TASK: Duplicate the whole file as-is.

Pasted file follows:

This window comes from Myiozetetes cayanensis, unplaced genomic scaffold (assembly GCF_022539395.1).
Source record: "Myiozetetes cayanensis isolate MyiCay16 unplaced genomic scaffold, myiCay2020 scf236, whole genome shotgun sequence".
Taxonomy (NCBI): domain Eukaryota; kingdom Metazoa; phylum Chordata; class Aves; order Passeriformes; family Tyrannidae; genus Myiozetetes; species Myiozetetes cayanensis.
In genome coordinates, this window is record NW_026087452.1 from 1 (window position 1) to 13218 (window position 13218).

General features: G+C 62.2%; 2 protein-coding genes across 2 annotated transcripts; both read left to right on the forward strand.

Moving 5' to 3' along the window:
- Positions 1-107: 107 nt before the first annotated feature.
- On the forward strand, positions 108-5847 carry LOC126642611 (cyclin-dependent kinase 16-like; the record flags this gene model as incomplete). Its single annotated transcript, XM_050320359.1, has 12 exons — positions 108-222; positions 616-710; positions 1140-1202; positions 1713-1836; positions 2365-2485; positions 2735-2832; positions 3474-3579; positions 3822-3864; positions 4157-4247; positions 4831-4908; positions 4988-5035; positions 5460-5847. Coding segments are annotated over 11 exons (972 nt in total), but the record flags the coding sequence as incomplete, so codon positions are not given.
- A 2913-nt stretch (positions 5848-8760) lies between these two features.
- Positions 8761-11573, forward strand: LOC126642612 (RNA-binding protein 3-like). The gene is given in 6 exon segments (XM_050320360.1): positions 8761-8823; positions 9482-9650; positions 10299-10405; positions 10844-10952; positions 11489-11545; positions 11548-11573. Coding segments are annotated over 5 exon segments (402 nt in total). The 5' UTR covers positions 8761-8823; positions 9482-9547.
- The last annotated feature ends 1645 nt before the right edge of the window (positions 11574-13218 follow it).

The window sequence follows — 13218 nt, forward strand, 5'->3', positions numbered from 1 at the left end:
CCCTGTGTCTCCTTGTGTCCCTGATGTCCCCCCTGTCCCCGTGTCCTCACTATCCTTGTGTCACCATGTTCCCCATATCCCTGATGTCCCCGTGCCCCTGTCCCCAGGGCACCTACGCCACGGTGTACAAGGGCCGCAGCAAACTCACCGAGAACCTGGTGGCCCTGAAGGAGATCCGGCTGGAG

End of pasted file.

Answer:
This window comes from Myiozetetes cayanensis, unplaced genomic scaffold (assembly GCF_022539395.1).
Source record: "Myiozetetes cayanensis isolate MyiCay16 unplaced genomic scaffold, myiCay2020 scf236, whole genome shotgun sequence".
Taxonomy (NCBI): domain Eukaryota; kingdom Metazoa; phylum Chordata; class Aves; order Passeriformes; family Tyrannidae; genus Myiozetetes; species Myiozetetes cayanensis.
In genome coordinates, this window is record NW_026087452.1 from 1 (window position 1) to 13218 (window position 13218).

General features: G+C 62.2%; 2 protein-coding genes across 2 annotated transcripts; both read left to right on the forward strand.

Moving 5' to 3' along the window:
- Positions 1-107: 107 nt before the first annotated feature.
- On the forward strand, positions 108-5847 carry LOC126642611 (cyclin-dependent kinase 16-like; the record flags this gene model as incomplete). Its single annotated transcript, XM_050320359.1, has 12 exons — positions 108-222; positions 616-710; positions 1140-1202; positions 1713-1836; positions 2365-2485; positions 2735-2832; positions 3474-3579; positions 3822-3864; positions 4157-4247; positions 4831-4908; positions 4988-5035; positions 5460-5847. Coding segments are annotated over 11 exons (972 nt in total), but the record flags the coding sequence as incomplete, so codon positions are not given.
- A 2913-nt stretch (positions 5848-8760) lies between these two features.
- Positions 8761-11573, forward strand: LOC126642612 (RNA-binding protein 3-like). The gene is given in 6 exon segments (XM_050320360.1): positions 8761-8823; positions 9482-9650; positions 10299-10405; positions 10844-10952; positions 11489-11545; positions 11548-11573. Coding segments are annotated over 5 exon segments (402 nt in total). The 5' UTR covers positions 8761-8823; positions 9482-9547.
- The last annotated feature ends 1645 nt before the right edge of the window (positions 11574-13218 follow it).

The window sequence follows — 13218 nt, forward strand, 5'->3', positions numbered from 1 at the left end:
CCCTGTGTCTCCTTGTGTCCCTGATGTCCCCCCTGTCCCCGTGTCCTCACTATCCTTGTGTCACCATGTTCCCCATATCCCTGATGTCCCCGTGCCCCTGTCCCCAGGGCACCTACGCCACGGTGTACAAGGGCCGCAGCAAACTCACCGAGAACCTGGTGGCCCTGAAGGAGATCCGGCTGGAG